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Re: GPLed software and OpenSSL

On Wed, May 29, 2002 at 01:17:42PM -0400, Simon Law wrote:
> On 29 May 2002, Jeff Licquia wrote:

> > On Wed, 2002-05-29 at 08:11, Simon Law wrote:
> > > I decided to take a look at what Reverse Depends on OpenSSL:

> > > sfllaw@SAL9000:~/src/snort-1.8.6$ apt-cache showpkg libssl0.9.6 | grep
> > > '^  ' | wc -l
> > >     165

> > > 	These 165 packages include such GPLed software as: nessus,
> > > snort, wget-ssl, proftpd, kdelibs3-crypto, postgresql, gnustep-ssl,
> > > etc...  I'm very disturbed by this discovery, as we would be doing
> > > something illegal by distributing these packages in the upcoming
> > > release.  What should we do?

> > Out of curiosity, do you have non-us in your sources.list?  It would be
> > interesting to find out how much of that software is really in main.

> 	Yes, I do have non-us in my list.  Removing it narrow our group
> down to 16, none of which seem to be in violation.

> > One "solution" to the problem, assuming that most of the violations are
> > in non-us, would be to not generate ISOs with non-us on them.  This is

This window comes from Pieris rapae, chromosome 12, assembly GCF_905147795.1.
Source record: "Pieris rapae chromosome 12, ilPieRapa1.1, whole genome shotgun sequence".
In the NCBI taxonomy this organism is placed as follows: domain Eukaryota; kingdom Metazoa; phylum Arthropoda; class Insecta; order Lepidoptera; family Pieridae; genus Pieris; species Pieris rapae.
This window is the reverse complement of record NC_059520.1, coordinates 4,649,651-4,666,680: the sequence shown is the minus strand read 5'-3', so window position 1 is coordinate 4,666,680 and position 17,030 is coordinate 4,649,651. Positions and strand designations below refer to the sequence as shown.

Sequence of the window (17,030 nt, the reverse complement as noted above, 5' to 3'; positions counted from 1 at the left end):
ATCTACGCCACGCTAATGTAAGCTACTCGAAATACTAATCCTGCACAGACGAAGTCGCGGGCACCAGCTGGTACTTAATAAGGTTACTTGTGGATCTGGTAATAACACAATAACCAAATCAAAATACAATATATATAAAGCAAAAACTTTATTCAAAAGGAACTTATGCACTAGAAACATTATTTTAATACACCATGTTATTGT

> > practical now that crypto-in-main is done.  At least in theory, then,
> > OpenSSL (which is in main) would be "normally distributed" with Debian,
> > and these components would not "accompan[y] the executable".  I don't
> > like it much, but it would at least have a veneer of respectability.

> 	Well, if the stuff is available off Debian servers, then we are
> basically distributing them.  As well, libssl0.9.6 isn't automatically
> installed with the system.  It sort of seems like you're using a
> quirk in the wording as opposed to real technical differences.

In the legal world, wording makes all the difference.  The GPL
specifically talks about code that's distributed *with* the GPLed
binary, not about code distributed *by the same people as* the GPLed
binary, and we have no reason to believe that this distinction was
unintentional.  Many vendors of proprietary Unices (e.g., Sun) seem to
already be counting on the fact that it is not.

Steve Langasek
postmodern programmer

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